Gladstone's School for World Conquerors #2

Writer: Mark Andrew Smith Artist: Armand Villavert Publisher: Image Comics Release Date: June 15, 2011 Critic Reviews: 4
7.6Critic Rating
N/AUser Rating

  • 8.4
    Chuck's Comic Of The Day - Chuck Jun 20, 2011

    But those are just quibbles. This comic is a fun, action-packed romp, and well worth checking out. Read Full Review

  • 8.0
    IGN - Joey Esposito Jun 15, 2011

    Armand Villavert again delivers some very simple, kid-friendly cartooning work that is brought to life by colorists Carlos Carrasco and Andre Poulain. The color is quite honestly the star of the show in this issue, particularly in the multiple action sequences scattered throughout the book. The color is more reserved during the scenes with the children, but all bets are off during the more kinetic sequences. Bright oranges, purples and blues dominate your eyeballs in the best way possible. Villavert shines in these sequences as well, noticeably having more fun drawing balls-to-the-wall and designing all sorts of crazy characters than he does drawing classroom scenes. Understandable, and the result is the action scenes acting as the standout sequences of this issue. Read Full Review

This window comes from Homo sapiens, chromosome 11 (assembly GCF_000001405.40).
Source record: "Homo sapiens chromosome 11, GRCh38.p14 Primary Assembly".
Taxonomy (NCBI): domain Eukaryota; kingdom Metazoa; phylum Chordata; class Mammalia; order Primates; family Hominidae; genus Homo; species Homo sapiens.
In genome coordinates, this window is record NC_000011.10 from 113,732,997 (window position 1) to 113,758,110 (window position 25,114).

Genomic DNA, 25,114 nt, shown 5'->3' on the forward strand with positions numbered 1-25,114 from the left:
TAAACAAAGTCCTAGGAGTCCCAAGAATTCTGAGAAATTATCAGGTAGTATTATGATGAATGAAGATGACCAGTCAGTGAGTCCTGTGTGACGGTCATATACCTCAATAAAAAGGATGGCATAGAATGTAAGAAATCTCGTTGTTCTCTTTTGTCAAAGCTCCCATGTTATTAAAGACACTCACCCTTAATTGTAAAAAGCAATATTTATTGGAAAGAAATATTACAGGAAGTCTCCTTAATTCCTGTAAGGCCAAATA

• 8.0
    Weekly Comic Book Review - Dean Stell Jun 20, 2011

    A bright, shiny breath of fresh air. I'm really enjoying this comic after two issues and it'll be fun to see the creators continue to flesh out this universe. Perfect art for this type of story too! Read Full Review

  • 6.0
    Eye On Comics - Don MacPherson Jun 30, 2011

    The art throughout the book is and full of energy. Villavert also provides the characters - especially the kids - with sharp, iconic designs as well, though I don't get why the Red Octopus is, you know, green and yellow. The surreal colors suit the oddball, corrupt qualities of the characters, but I'm still bothered by the fact that we don't have a strong sense of the school itself, its physical structure and layout. The action seems to unfold in a psychedelic void. It feels as though the artist hasn't mapped out the school, and doing so might lead to a clearer sense of place and dimension. Read Full Review

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